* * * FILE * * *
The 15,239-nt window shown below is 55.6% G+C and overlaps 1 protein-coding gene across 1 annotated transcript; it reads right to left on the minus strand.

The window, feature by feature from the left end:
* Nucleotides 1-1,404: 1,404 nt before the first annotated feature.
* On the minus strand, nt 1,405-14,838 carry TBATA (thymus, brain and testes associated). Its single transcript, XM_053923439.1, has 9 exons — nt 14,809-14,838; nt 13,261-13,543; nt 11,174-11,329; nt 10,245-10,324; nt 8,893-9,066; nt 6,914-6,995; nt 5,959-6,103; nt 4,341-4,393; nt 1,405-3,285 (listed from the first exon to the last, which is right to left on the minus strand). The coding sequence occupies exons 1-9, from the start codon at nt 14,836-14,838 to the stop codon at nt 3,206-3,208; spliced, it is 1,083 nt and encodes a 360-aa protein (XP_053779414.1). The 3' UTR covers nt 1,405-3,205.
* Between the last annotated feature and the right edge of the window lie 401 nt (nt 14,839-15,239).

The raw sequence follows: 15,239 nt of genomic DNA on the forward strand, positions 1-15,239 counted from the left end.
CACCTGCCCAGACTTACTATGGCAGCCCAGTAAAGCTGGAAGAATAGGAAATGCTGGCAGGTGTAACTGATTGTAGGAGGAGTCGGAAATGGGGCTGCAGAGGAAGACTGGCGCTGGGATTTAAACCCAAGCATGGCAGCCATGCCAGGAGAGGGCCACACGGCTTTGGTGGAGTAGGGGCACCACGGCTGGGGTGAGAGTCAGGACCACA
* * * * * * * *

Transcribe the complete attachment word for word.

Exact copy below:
The 15,239-nt window shown below is 55.6% G+C and overlaps 1 protein-coding gene across 1 annotated transcript; it reads right to left on the minus strand.

The window, feature by feature from the left end:
* Nucleotides 1-1,404: 1,404 nt before the first annotated feature.
* On the minus strand, nt 1,405-14,838 carry TBATA (thymus, brain and testes associated). Its single transcript, XM_053923439.1, has 9 exons — nt 14,809-14,838; nt 13,261-13,543; nt 11,174-11,329; nt 10,245-10,324; nt 8,893-9,066; nt 6,914-6,995; nt 5,959-6,103; nt 4,341-4,393; nt 1,405-3,285 (listed from the first exon to the last, which is right to left on the minus strand). The coding sequence occupies exons 1-9, from the start codon at nt 14,836-14,838 to the stop codon at nt 3,206-3,208; spliced, it is 1,083 nt and encodes a 360-aa protein (XP_053779414.1). The 3' UTR covers nt 1,405-3,205.
* Between the last annotated feature and the right edge of the window lie 401 nt (nt 14,839-15,239).

The raw sequence follows: 15,239 nt of genomic DNA on the forward strand, positions 1-15,239 counted from the left end.
CACCTGCCCAGACTTACTATGGCAGCCCAGTAAAGCTGGAAGAATAGGAAATGCTGGCAGGTGTAACTGATTGTAGGAGGAGTCGGAAATGGGGCTGCAGAGGAAGACTGGCGCTGGGATTTAAACCCAAGCATGGCAGCCATGCCAGGAGAGGGCCACACGGCTTTGGTGGAGTAGGGGCACCACGGCTGGGGTGAGAGTCAGGACCACA